Photo credit and design: Susan Imus
Imus explains that dance/movement therapists, “use dance and movement to foster health, communication, and expression [to] promote the integration of physical, emotional, cognitive and social functioning, enhance self-awareness, and facilitate change.”
She goes on to say that, “dance teachers take a directive approach, while dance/movement therapists clinically intervene using a patient’s personal movement repertoire.”
And that, “unscripted dance and movement are the dance/movement therapist’s assessment and intervention tools to aid in addressing an individual’s health objectives.” Imus further states that the years of training and clinical supervision a dance/movement therapist undergoes uniquely prepares them to “responsibly handle almost any bio-psycho-social situation that may surface during the dance making and dance creation process.”
To learn more, watch The Difference Between "Therapeutic" Dance and Dance/Movement Therapy
Research today suggests that between 55% and 80% of communication is non-verbal. DMT embraces the non-verbal component of dance to integrate and heal the body, mind, and soul.
Although the goals of DMT are to meet the needs of an individual, DMT also tends:
- To foster a physically and emotionally safe, non-judgmental environment that is respectful of individual limitations and achievements
- To facilitate individual expression and communication with other people
- To increase body awareness, spontaneity, creativity and a healthy self-image
- To promote and integrate emotional stability (for example, anger management and stress reduction)
How does DMT help heal?
DMT utilizes movement through observation, assessment, research and intervention to inform healing. A dance/movement therapist focuses on helping an individual increase self-understanding and enhance communication skills. Research has shown DMT to be especially effective in decreasing anxiety and boosting mood. Additionally, research shows DMT may be effective in the treatment of a number of physical, social, cognitive and emotional areas, such as arthritis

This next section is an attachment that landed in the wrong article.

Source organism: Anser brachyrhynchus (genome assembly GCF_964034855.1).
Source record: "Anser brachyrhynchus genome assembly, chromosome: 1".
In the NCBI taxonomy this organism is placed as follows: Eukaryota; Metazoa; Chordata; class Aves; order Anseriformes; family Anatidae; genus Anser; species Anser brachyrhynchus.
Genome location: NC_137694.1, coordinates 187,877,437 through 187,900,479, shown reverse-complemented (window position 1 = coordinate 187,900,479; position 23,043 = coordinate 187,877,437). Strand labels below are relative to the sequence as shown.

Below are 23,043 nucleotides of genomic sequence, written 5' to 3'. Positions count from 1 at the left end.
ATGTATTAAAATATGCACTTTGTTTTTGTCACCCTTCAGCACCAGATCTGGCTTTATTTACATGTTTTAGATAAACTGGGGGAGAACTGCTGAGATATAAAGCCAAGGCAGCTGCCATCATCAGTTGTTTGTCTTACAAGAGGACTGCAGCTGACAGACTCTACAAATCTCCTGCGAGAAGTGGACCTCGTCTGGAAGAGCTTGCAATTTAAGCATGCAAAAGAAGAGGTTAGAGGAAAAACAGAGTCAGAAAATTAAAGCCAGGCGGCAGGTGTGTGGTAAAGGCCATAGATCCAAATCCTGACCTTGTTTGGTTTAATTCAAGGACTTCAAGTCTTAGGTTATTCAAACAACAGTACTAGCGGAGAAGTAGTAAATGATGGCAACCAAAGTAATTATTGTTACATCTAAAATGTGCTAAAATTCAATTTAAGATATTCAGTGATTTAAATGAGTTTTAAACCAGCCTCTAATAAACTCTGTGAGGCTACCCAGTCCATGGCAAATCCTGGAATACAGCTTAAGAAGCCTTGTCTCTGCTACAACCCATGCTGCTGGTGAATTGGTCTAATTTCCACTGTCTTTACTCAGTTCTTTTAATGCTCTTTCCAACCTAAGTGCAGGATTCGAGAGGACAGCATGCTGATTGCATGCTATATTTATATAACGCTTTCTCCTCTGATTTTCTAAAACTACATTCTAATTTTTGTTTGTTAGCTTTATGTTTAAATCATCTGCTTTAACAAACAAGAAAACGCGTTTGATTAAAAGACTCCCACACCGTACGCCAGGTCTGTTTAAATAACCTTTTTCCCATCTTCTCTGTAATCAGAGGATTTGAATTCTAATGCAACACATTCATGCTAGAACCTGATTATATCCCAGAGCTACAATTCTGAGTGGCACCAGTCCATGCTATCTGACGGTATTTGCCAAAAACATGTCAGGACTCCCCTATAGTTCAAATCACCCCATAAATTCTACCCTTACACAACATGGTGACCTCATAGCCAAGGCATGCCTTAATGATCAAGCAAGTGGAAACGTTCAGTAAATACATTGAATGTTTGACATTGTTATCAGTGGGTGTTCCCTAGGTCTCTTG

- cardiovascular disease
- disordered eating
- post-traumatic stress disorder
Is DMT for me?
DMT meets diverse needs, and can be beneficial to anyone facing life challenges. No previous dance skills required!
Want to learn more? Check out these sites.
Jewish Child & Family Services Can Help!
Jewish Child & Family Services offers individual, couple, family and group counseling services. For more information call JCFS at 855.275.5237 or visit jcfs.org
American Dance Therapy Association (2017). Retrieved from https://adta.org/
Cass, J. (1993). Dancing through history. Upper Saddle, NJ: Prentice Hall, Inc.
Haze, N. & Stromsted, T. (1994). An interview with Janet Adler. American Journal of Dance Therapy, 16(2), 81-90.
Hurst, S. (2014 June 23) Dance/movement therapy: Analayzing body language. [Video file] Retrieved from https://www.youtube.com/watch?v=iw9Y19oNHOw
Imus, S. (2015 July 25) Continuum of dance approaches [Online image]. Retrieved from https://adta.org/2015/07/25/the-difference-between-therapeutic-dance-and-dancemovement-therapy-an-adta-talk/
International Expressive Arts Therapies Association. Retrieved from http://www.ieata.org/
Levy, F. (1988). Dance/movement therapy: A healing art. Reston, VA: American Alliance for Health, Physical Education, Recreation and Dance.
Maury Jensen Enterprises, LLC. (Photographer). (1997, May). Living waters [photograph]. St. Peter, MN: Private Collection.
Mehrabian, A. (1972). Nonverbal communication. London: Aldine Transactions.
Horowitz, S. (2009). Healing in motion. Alternative and Complementary Therapies, 6 (2), 72-76. doi:10.1089/act.2000.6.72.
National Coalition of Creative Arts Therapy Association, Inc. (2017). Retrieved from http://www.nccata.org/
Photo Credit: Maury Jensen Enterprises, LLC